Kreative Kue 335

Kreative Kue 334 asked for submissions based on this photograph:

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John W Howell is a multiple nominated and award-winning author who blogs at Fiction Favorites. Details of John’s books can be found on his Amazon author page

Show me the Way to Go Home by John W. Howell © 2021

“Okay, you want to tell me what made you do that?”

“What?”

“Tell the boss that he could take a hike.”

“He was getting on my nerves.”

“For heaven’s sake. That’s what humans do.”

“Well, I just couldn’t take any more.”

“Your barking was getting annoying.”

“Did you see all those people we passed?”

“Yeah, of course.”

“They needed to be taught a lesson.”

“Which is?”

“This is my Earth, and you need to get off.”

“Says the narcissistic sociopath.”

“Aw, come on. You know you would like to bark those idiots to mars.”

“But I don’t, and that is the difference.”

“I would say the boss needed to be taught a lesson.”

“Which was.”

“Don’t stand between a dog and his bark.”

“Okay. Maybe you need to be taught a lesson too.”

“And what would that be?”

“How to start and drive a car.”

“Yeah. Maybe I was a bit rash.”

“You think?”


My effort was:

Dog Daze

Summer had been long, dry and sweltering. Throughout our lives, we two terriers had never known a heatwave last so long. For more than two months, the thermometer had regularly topped 40°C whilst the rain gauge had remained stubbornly at 0mm. Overnight lows of, regularly, more than 20°C ensured that no-one, human or canine, managed more than a few snatched hours of sleep. The link between temperatures and tempers was well established, too. Even I, known locally for my calm and docile demeanour, was becoming somewhat short and snappy. Trevor, of course, being a Jack Russell Terrorist Terrier, was never expected to be anything other than crabby and cantankerous, like a firecracker with a short fuse and a loud report. He never disappoints.

The master took us out for a drive most days. Experience had shown him that, with the top down on his beloved little sports car, we revelled in and were calmed by the wind battering our faces, particularly when the master pushed above 120kph on the autoroutes. It may have taken almost an hour to reach the faster road, but we dogs were convinced it was time well spent. So was the master, who would probably still have made the journey for his own benefit, had we not pestered him to do it for ours.

Today, though, for the first time in a hundred days, it was raining. The mistress was overjoyed. She had long been complaining about the lack of rain; how it forced her to spend long hours with hosepipes and watering cans – until, that is, the local government issued a moratorium on their use. Since then, it was a case of redirecting the wastewater from the washing machine and dishwasher into a butt and using that and bathwater to keep her precious vegetables from drying up and dying.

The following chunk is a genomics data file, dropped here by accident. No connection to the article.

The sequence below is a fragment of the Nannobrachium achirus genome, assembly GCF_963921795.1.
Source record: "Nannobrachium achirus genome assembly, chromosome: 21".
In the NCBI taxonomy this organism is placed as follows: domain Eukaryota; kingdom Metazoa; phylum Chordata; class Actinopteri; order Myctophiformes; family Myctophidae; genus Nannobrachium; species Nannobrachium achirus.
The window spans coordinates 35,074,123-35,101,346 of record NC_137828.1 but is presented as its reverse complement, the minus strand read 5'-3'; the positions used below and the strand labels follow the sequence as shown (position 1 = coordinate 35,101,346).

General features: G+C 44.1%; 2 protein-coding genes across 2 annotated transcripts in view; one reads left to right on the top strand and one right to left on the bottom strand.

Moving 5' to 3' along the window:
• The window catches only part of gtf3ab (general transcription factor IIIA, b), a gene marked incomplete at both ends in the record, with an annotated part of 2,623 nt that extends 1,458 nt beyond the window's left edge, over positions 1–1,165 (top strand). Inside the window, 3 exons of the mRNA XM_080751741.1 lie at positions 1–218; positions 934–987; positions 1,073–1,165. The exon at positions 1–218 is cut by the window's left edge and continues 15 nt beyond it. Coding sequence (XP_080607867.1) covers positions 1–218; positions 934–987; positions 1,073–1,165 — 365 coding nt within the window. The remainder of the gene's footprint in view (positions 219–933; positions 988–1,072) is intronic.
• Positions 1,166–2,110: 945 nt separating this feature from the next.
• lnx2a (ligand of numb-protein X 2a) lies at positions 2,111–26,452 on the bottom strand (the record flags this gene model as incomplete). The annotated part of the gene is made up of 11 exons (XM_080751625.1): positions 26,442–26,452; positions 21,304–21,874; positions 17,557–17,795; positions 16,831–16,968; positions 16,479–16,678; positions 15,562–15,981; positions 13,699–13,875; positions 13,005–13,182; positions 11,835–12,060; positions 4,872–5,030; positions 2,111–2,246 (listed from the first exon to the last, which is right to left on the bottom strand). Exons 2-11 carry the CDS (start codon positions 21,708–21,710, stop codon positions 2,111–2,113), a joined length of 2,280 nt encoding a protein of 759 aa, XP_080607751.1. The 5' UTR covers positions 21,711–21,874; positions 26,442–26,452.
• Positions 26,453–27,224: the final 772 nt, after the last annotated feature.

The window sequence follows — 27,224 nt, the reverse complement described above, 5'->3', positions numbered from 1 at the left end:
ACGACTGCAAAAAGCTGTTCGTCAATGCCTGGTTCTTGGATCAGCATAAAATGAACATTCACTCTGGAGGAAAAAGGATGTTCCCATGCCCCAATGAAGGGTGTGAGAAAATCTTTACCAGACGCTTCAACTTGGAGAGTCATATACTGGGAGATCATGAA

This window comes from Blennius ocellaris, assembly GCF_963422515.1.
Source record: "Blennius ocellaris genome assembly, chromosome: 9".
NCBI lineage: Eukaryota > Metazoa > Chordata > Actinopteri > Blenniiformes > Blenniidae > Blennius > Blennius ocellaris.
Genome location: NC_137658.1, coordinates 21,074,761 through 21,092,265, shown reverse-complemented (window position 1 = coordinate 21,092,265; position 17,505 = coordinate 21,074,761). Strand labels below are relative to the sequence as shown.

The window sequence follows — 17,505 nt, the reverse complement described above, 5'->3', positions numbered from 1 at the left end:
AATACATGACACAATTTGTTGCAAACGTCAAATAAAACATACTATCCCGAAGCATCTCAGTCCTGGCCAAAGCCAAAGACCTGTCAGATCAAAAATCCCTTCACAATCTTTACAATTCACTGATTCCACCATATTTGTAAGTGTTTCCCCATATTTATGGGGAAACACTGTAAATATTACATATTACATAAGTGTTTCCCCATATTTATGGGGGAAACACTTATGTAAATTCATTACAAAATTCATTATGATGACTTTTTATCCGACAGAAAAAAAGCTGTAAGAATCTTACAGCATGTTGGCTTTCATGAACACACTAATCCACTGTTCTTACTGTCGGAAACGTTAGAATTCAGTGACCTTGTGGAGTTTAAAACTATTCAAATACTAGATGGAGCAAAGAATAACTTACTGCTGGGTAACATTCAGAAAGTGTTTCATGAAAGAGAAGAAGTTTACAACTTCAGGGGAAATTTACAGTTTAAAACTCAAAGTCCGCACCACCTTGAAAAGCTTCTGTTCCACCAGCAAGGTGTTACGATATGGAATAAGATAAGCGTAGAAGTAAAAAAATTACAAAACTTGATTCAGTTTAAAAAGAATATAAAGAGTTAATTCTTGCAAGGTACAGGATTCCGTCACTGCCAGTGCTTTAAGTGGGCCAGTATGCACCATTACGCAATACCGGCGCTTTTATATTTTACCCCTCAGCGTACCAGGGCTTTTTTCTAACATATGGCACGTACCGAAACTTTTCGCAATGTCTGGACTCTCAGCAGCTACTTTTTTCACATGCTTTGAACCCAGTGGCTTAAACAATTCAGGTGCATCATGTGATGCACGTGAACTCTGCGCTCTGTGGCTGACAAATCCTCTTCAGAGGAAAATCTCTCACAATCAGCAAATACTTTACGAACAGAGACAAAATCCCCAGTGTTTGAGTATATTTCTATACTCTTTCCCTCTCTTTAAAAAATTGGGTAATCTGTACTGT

The master was less enthusiastic. Truth be told, he revelled in his daily drive with his dogs. That it was costing him a small fortune in petrol was another matter, as was his unquestioned contribution to the atmospheric damage that was doubtless at the root of this abnormally long hot period. He loved the open road, though. Loved the feel of the wind in his hair – much to the annoyance of his dermatologist who spent time in every one of their consultations imploring the master to keep his head and upper body protected from the deleterious effects of exposure to the hot sun. True, he did use sunscreen, but not as much, not as often and not as high factor as the doctor recommended. And the result was an annual rash of nitrogen blisters, which, in fairness, the master accepted with equanimity, aplomb, and just a modicum of resignation.

But I digress.

It’s raining. We’re stuck in this tiny car with the top up. I don’t know about Trevor, but I’m finding it more than a little claustrophobic in here. The absence of air movement, the increasing temperature, and the incessant hammering of the rain on the canvas roof are conspiring to drive me absolutely nuts.

Get out of the car? Are you having a laugh? It’s chucking it down out there!


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On to this week’s challenge: Using this photo as inspiration, write a short story, flash fiction, scene, poem; anything, really; even just a caption for the photograph. Either put it (or a link to it) in a comment or email it to me at keithchanning@gmail.com before 6pm next Sunday (if you aren’t sure what the time is where I live, this link will tell you). If you post it on your own blog or site, a link to this page would be appreciated, but please do also mention it in a comment here.

Go on. You know you want to. Let your creativity and imagination soar. I shall display the entries next Monday.

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